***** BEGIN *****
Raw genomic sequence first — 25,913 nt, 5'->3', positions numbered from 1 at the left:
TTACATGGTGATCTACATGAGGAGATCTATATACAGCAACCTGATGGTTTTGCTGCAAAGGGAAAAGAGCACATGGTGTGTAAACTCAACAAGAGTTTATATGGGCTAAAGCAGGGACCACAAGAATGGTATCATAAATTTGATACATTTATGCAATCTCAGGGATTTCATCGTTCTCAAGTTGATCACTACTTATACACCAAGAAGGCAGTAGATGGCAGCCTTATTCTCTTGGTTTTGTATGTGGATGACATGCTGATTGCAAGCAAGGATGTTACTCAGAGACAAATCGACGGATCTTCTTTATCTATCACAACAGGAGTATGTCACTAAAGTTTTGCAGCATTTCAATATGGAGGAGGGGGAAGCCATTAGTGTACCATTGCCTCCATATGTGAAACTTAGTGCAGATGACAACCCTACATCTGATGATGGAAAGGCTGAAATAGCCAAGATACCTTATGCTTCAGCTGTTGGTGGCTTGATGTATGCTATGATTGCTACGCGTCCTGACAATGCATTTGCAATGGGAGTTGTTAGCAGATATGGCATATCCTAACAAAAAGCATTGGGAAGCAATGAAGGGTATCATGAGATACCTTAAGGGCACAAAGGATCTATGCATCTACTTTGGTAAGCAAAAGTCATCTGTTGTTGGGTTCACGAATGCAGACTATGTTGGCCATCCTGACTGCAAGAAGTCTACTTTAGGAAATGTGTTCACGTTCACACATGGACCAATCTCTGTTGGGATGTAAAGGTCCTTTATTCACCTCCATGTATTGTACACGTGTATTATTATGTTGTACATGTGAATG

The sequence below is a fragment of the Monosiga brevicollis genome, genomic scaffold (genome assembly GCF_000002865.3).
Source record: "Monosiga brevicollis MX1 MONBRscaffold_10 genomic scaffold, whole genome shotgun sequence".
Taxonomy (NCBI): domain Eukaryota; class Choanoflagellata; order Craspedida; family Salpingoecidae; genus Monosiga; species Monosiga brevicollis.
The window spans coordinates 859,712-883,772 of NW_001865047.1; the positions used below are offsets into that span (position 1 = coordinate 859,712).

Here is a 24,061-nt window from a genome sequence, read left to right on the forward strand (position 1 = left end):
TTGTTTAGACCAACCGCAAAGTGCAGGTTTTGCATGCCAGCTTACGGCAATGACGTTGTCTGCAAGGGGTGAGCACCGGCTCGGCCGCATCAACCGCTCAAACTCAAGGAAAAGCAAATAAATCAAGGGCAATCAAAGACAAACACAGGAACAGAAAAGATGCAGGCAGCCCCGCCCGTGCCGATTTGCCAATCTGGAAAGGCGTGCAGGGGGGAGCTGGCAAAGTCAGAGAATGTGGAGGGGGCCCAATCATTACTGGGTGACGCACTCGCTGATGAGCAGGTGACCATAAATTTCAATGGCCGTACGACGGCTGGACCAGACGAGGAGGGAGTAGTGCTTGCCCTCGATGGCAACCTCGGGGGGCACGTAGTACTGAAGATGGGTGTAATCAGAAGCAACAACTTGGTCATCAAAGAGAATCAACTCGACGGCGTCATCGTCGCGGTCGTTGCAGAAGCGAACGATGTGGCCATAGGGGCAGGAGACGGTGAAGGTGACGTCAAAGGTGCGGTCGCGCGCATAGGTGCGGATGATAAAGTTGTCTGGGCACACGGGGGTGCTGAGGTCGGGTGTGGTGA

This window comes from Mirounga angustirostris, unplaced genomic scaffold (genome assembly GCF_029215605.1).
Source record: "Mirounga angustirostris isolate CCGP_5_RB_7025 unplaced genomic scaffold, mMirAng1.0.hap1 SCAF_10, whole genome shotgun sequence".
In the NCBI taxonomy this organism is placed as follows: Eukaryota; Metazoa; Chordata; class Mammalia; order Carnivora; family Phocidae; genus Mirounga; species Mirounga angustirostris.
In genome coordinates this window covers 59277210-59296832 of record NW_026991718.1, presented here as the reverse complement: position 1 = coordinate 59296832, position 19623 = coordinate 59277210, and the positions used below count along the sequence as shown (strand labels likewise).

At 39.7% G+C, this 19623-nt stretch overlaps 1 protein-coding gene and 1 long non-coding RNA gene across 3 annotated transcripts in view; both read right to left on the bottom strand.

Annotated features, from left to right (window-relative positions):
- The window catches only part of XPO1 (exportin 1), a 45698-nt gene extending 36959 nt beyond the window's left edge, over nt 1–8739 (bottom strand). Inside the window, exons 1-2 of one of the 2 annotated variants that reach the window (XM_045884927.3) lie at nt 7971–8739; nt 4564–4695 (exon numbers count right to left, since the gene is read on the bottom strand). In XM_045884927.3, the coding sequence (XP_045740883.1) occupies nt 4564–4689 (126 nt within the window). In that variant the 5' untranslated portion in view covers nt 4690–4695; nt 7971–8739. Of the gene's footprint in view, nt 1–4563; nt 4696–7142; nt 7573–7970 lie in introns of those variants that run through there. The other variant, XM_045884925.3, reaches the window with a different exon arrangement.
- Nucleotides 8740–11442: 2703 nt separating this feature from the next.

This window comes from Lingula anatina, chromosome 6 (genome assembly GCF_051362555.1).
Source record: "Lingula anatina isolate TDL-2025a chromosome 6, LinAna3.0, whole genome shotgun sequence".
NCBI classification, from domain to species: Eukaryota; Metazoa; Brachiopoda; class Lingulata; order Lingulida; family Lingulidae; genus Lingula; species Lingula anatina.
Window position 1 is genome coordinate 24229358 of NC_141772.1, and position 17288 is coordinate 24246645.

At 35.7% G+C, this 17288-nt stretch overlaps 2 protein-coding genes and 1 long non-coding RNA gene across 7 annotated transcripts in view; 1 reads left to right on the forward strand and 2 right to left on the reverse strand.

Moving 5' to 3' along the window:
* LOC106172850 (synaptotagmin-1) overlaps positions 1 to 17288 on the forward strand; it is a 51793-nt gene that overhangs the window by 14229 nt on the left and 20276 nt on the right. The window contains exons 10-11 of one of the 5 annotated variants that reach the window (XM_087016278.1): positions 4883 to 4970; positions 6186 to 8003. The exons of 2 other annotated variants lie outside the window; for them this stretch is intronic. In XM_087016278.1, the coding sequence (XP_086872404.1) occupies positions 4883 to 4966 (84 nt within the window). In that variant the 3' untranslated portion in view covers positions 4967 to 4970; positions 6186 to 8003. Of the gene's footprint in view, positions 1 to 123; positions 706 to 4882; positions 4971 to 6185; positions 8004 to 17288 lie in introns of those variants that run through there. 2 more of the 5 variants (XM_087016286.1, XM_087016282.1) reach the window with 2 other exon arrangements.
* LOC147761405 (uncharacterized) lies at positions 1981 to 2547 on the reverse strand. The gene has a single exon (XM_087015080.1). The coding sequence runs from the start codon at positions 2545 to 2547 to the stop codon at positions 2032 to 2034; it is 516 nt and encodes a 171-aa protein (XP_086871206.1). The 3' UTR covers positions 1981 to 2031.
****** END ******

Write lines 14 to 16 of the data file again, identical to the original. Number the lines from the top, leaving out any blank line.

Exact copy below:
Annotated features, from left to right (window-relative positions):
- The window catches only part of XPO1 (exportin 1), a 45698-nt gene extending 36959 nt beyond the window's left edge, over nt 1–8739 (bottom strand). Inside the window, exons 1-2 of one of the 2 annotated variants that reach the window (XM_045884927.3) lie at nt 7971–8739; nt 4564–4695 (exon numbers count right to left, since the gene is read on the bottom strand). In XM_045884927.3, the coding sequence (XP_045740883.1) occupies nt 4564–4689 (126 nt within the window). In that variant the 5' untranslated portion in view covers nt 4690–4695; nt 7971–8739. Of the gene's footprint in view, nt 1–4563; nt 4696–7142; nt 7573–7970 lie in introns of those variants that run through there. The other variant, XM_045884925.3, reaches the window with a different exon arrangement.
- Nucleotides 8740–11442: 2703 nt separating this feature from the next.